President Barack Obama has returned to the U.S. and will now focus on a full-court press for support for a military strike on Syria.
The president will spend the next few days reaching out to members of Congress, who he has asked to approve a strike in retaliation for the apparent use of chemical weapons by the Syrian regime.
A key vote is expected in the Senate Wednesday.
The president didn't find much support from other world leaders at the G20 summit in Russia this week, and members of Congress have also been lukewarm on the idea of strikes.
In his weekly address, Obama reiterated his case for limited and targeted military action to hold Bashar Assad's regime accountable.
"I know that the American people are weary after a decade of war, even as the war in Iraq has ended and the war in Afghanistan is winding down. That's why we're not putting our troops in the middle of somebody else's war," Obama said. "But we are the United States of America. We cannot turn a blind eye to images like the ones we've seen out of Syria."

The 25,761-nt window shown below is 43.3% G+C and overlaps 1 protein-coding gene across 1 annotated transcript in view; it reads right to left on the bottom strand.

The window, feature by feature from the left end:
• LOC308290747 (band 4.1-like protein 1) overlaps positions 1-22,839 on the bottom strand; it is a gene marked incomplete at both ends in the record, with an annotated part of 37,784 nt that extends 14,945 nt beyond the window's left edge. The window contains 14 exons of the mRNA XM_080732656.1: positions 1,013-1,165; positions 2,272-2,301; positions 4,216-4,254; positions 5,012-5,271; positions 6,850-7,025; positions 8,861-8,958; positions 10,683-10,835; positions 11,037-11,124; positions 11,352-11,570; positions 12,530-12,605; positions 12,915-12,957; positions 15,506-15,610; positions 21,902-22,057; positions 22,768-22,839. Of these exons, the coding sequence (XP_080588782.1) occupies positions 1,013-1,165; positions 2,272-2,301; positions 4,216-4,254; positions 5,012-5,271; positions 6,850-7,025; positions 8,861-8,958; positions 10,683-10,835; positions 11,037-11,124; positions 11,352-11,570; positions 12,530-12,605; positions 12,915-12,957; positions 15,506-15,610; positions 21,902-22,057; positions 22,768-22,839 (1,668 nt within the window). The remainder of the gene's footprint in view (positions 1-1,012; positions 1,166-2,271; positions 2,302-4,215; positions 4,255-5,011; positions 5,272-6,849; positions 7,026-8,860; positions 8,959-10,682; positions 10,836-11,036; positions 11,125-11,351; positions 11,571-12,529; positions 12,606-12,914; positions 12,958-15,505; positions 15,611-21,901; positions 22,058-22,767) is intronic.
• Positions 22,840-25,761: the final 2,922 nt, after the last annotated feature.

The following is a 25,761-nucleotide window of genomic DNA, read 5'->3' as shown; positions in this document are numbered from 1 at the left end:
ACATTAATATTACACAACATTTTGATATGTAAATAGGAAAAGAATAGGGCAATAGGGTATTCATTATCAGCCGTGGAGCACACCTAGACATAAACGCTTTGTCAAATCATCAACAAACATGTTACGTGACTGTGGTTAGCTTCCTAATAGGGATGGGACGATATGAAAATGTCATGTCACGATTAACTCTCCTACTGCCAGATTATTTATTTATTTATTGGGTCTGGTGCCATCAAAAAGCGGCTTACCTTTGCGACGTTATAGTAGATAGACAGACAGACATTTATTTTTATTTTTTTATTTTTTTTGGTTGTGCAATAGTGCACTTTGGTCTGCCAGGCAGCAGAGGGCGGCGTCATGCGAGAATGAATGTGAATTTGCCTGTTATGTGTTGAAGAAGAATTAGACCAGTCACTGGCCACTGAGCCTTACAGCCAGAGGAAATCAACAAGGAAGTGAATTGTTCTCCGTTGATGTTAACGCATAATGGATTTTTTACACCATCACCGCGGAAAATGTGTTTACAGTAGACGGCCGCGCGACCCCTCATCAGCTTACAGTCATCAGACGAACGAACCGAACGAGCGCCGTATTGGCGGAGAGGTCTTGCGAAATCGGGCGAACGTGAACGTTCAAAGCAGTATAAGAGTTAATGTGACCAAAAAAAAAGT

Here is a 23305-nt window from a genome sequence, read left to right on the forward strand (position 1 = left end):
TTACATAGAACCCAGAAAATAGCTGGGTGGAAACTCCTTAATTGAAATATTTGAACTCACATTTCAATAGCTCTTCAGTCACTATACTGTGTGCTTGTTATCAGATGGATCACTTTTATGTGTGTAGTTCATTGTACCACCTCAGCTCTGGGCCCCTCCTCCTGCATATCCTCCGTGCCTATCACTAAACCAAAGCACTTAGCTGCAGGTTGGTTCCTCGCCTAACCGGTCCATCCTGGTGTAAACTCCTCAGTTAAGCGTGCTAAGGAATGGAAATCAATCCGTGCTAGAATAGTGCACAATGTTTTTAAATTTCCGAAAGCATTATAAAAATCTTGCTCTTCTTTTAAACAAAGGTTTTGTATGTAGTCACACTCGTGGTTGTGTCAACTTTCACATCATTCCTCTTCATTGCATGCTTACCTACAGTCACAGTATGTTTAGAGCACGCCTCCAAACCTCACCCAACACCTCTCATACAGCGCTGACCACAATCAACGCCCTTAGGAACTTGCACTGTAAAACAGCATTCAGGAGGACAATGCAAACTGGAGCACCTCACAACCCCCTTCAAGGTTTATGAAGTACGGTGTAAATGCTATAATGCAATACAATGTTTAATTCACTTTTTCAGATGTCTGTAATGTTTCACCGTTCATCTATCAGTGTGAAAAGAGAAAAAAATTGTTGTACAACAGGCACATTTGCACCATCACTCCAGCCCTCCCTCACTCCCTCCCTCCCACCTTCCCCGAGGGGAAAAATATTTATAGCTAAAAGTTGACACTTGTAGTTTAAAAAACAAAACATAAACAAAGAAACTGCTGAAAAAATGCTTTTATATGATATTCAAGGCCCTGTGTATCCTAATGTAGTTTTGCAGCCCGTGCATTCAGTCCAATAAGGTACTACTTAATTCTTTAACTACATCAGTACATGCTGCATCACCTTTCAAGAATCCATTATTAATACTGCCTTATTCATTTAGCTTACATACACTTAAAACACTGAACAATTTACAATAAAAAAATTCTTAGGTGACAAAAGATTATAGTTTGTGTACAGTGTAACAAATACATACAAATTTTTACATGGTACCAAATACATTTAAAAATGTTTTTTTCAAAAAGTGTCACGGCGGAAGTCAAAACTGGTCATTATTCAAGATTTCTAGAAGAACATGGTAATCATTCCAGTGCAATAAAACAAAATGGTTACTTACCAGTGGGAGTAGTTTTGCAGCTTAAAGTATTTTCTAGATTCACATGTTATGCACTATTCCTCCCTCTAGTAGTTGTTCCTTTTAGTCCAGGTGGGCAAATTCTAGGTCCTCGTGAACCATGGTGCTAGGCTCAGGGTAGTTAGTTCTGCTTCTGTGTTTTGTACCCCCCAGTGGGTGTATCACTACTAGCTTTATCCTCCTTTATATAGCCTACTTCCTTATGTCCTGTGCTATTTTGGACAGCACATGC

The president's lobbying will culminate Tuesday evening with an address to the nation from the White House.
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While the president seeks approval from congress for strikes in Syria, Secretary of State John Kerry is on the road to drum up more support internationally.
Kerry is in Lithuania Saturday, where he met with ministers from the European Union.
Following the secretary's visit, the EU released a statement agreeing that the Assad regime appears to be behind the chemical attacks, but they say they will await an official report from United Nations inspectors before proceeding with any response.
Kerry will also visit London this weekend, where he will meet with Palestinian Authority President Mahmoud Abbas.